On the Wing with William Joyce

“Every story has its upsets,” as one man discovers in William Joyce’s radiant new picture book, The Fantastic Flying Books of Mr. Morris Lessmore.

It didn’t take a hurricane for the title character to appreciate reading, but the storm does uncover a world where books show their true colors. Ironically, this lively, expressive book about books began as an animated short, which garnered the Academy Award in that category.

While I love the imaginative little film, I am also in awe of the lovely language in Joyce’s picture book. “Each book was whispering an invitation to adventure,” it says. And what an adventure for us  readers. The man whose books are blown away by a hurricane (echoes of Katrina and The Wizard of Oz) traverses a bleak land until he encounters a woman flying with books in the bright sky. It seems he, too, can wing it with the book he’s picked up.

Joyce has packed this book with literary references (Mother Goose’s Humpty Dumpty and Pop Goes the Weasel), film references (the protagonist strongly resembles Buster Keaton), and fully develops the idea that books enable us, like birds, to travel far and wide. It’s a beautiful, life-affirming message for all ages, a theme that promises to sustain our continued literary feats, as the book reassures us that “everyone’s story matters.”

Either the book, the interactive app, or the 15-minute film (or all) would make for an inspiring classroom experience. After seeing the film, children could discuss the many ways in which books enrich our lives. Whatever the format, this story lovingly explores such significant roles as …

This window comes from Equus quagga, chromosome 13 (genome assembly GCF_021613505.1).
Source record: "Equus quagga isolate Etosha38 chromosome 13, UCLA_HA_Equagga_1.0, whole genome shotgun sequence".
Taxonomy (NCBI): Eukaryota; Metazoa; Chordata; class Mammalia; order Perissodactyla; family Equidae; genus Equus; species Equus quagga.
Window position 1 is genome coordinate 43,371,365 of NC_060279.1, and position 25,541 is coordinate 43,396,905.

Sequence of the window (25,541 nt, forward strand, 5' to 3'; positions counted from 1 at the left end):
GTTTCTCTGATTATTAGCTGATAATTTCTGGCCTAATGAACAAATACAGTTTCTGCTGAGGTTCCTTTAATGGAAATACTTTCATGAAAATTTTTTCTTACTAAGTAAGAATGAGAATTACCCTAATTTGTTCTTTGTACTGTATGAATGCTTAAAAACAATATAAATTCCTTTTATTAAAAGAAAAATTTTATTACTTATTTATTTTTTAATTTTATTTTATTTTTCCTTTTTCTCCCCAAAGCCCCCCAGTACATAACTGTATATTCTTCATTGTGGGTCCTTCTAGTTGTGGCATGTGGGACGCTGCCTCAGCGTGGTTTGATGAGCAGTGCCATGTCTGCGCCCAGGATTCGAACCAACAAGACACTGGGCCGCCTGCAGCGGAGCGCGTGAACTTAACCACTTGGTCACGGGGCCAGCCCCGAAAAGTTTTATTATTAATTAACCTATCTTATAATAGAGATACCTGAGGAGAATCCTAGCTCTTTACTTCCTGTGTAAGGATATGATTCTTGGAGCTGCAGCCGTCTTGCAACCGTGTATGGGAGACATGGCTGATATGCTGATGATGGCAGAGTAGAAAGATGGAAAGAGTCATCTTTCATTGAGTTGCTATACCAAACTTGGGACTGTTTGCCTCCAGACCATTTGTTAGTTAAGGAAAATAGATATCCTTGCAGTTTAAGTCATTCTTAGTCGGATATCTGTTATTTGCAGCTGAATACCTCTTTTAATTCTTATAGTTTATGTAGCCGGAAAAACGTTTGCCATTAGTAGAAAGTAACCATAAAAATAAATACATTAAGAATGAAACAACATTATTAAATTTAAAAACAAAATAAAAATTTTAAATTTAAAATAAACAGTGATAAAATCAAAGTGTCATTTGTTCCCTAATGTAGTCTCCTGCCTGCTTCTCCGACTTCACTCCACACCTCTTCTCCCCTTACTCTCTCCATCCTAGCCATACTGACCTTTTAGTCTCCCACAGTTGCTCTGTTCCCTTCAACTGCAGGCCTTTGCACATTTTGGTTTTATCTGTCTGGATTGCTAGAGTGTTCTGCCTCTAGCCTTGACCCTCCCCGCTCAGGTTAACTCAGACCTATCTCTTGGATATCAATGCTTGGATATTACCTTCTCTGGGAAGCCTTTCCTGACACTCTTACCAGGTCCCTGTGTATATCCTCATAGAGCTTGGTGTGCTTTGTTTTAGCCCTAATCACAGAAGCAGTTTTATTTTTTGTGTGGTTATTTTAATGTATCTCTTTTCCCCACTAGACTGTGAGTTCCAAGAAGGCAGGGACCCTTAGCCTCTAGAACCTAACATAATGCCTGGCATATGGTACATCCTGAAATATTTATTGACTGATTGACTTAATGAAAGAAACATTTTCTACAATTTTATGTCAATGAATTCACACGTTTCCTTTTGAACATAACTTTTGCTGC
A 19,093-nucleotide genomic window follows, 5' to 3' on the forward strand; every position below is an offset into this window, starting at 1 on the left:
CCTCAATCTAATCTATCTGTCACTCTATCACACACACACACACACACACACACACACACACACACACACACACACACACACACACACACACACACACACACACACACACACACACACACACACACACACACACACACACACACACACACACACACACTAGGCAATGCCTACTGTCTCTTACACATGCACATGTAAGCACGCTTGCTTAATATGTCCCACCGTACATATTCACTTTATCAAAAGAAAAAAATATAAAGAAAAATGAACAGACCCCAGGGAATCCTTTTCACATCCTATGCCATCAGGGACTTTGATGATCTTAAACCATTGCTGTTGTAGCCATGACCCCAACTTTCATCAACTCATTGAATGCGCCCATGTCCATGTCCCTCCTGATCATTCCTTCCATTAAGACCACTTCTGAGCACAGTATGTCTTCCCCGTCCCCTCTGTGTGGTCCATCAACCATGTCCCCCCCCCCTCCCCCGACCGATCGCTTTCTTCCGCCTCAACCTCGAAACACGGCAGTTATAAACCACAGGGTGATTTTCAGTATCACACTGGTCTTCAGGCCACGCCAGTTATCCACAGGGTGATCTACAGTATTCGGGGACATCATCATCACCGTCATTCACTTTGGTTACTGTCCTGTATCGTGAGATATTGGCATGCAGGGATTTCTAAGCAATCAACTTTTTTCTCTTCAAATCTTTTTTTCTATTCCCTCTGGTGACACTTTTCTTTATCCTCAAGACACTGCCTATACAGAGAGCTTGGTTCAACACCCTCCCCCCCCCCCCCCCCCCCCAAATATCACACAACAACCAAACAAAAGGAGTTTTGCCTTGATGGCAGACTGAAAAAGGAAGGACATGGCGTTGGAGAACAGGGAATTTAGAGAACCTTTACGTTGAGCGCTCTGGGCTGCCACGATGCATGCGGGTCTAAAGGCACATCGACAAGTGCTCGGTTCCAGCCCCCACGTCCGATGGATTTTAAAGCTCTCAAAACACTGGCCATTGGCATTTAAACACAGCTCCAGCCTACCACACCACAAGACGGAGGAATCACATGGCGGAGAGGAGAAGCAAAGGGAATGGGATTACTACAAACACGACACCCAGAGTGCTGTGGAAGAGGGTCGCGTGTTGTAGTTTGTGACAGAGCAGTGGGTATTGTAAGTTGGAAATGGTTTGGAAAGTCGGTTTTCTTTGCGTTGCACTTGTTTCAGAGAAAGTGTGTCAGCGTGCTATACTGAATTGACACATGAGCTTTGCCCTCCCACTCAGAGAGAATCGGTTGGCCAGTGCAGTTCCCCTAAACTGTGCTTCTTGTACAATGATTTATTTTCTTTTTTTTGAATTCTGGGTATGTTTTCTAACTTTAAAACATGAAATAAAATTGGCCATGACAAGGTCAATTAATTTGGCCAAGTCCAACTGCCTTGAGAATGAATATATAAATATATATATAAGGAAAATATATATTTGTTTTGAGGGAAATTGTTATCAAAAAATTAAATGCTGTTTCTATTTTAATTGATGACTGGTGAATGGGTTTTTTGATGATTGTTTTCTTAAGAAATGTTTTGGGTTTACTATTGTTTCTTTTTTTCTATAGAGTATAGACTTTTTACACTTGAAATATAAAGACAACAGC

1. Books inspire us.

2. Books comfort and heal us.

3. Books are companions.

4. Books help us develop intellectually, spiritually, emotionally.

5. Books help us discern, clarify, and appreciate our own emotions and beliefs.

6. Books help us perceive our relationship to the world.

7. Books help us see the wider world — including its geography, its ethnic and racial diversity, its colors, climates, and conceptions.

8. Books enrich our experiences — past, current, and future.

9. Books transcend time by connecting us to a range of people, places, thoughts, theories, events, and eras.

10. Books give us a silent space for wild growth. For freedom.

All that in a silent film! But don’t miss the book, either!

Also see these fanciful books by William Joyce:

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9 Comments (+add yours?)

  1. :Donna Marie
    Aug 20, 2012 @ 00:45:36

    Hey, Janice 🙂 I’m trying to catch up on about 1400 old emails and came across this one. I discovered this book in Barnes on the bookshelf, face front 🙂 I was “blown away” by it, then found the animated short on YouTube. I LOVE all of it! Amazing!!!

    Reply

  2. Jess Haight
    Jul 18, 2012 @ 12:52:27

    I haven’t seen the short or read the book- but both sound delightful. I look forward to checking out this book- I enjoy his work.

    Reply

  3. jewellrhodesasu
    Jul 03, 2012 @ 09:19:06

    I’m so happy to hear about the picture book version of this incredible short. I remember the short itself bringing tears to my eyes. The connection between books and taking flight worked so well in animation, I can’t wait to see how it is done in pictures. I’ll be checking this out as soon as possible. Thank you!

    http://www.laneshasays.com

    Reply

    • Janice Floyd Durante
      Jul 05, 2012 @ 11:53:55

      You’re very welcome, Jewell. I actually read the book first and then watched the short. What a pleasant surprise to see that each works beautifully. I’d love to hear of educators using this in the classroom come September. It’s a winner!

      Reply

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